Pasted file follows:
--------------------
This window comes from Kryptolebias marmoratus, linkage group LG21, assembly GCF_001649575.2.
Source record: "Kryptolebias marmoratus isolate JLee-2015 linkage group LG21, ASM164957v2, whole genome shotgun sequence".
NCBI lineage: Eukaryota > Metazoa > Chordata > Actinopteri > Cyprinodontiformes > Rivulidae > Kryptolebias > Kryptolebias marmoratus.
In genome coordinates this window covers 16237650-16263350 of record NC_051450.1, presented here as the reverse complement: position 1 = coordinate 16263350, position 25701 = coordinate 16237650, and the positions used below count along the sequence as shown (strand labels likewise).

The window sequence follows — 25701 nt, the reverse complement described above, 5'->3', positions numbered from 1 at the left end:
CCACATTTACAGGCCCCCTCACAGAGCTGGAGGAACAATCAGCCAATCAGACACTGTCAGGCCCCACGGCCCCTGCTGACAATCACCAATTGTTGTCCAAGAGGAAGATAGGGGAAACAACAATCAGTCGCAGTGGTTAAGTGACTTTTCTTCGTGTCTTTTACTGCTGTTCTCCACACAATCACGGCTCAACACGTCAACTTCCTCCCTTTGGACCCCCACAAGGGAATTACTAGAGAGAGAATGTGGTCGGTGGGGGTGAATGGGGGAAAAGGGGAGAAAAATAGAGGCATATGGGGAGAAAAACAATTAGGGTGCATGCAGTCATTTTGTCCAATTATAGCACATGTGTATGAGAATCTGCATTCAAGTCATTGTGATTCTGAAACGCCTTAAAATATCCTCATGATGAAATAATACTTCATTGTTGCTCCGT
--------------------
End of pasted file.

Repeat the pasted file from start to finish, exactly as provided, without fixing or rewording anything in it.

This window comes from Kryptolebias marmoratus, linkage group LG21, assembly GCF_001649575.2.
Source record: "Kryptolebias marmoratus isolate JLee-2015 linkage group LG21, ASM164957v2, whole genome shotgun sequence".
NCBI lineage: Eukaryota > Metazoa > Chordata > Actinopteri > Cyprinodontiformes > Rivulidae > Kryptolebias > Kryptolebias marmoratus.
In genome coordinates this window covers 16237650-16263350 of record NC_051450.1, presented here as the reverse complement: position 1 = coordinate 16263350, position 25701 = coordinate 16237650, and the positions used below count along the sequence as shown (strand labels likewise).

The window sequence follows — 25701 nt, the reverse complement described above, 5'->3', positions numbered from 1 at the left end:
CCACATTTACAGGCCCCCTCACAGAGCTGGAGGAACAATCAGCCAATCAGACACTGTCAGGCCCCACGGCCCCTGCTGACAATCACCAATTGTTGTCCAAGAGGAAGATAGGGGAAACAACAATCAGTCGCAGTGGTTAAGTGACTTTTCTTCGTGTCTTTTACTGCTGTTCTCCACACAATCACGGCTCAACACGTCAACTTCCTCCCTTTGGACCCCCACAAGGGAATTACTAGAGAGAGAATGTGGTCGGTGGGGGTGAATGGGGGAAAAGGGGAGAAAAATAGAGGCATATGGGGAGAAAAACAATTAGGGTGCATGCAGTCATTTTGTCCAATTATAGCACATGTGTATGAGAATCTGCATTCAAGTCATTGTGATTCTGAAACGCCTTAAAATATCCTCATGATGAAATAATACTTCATTGTTGCTCCGT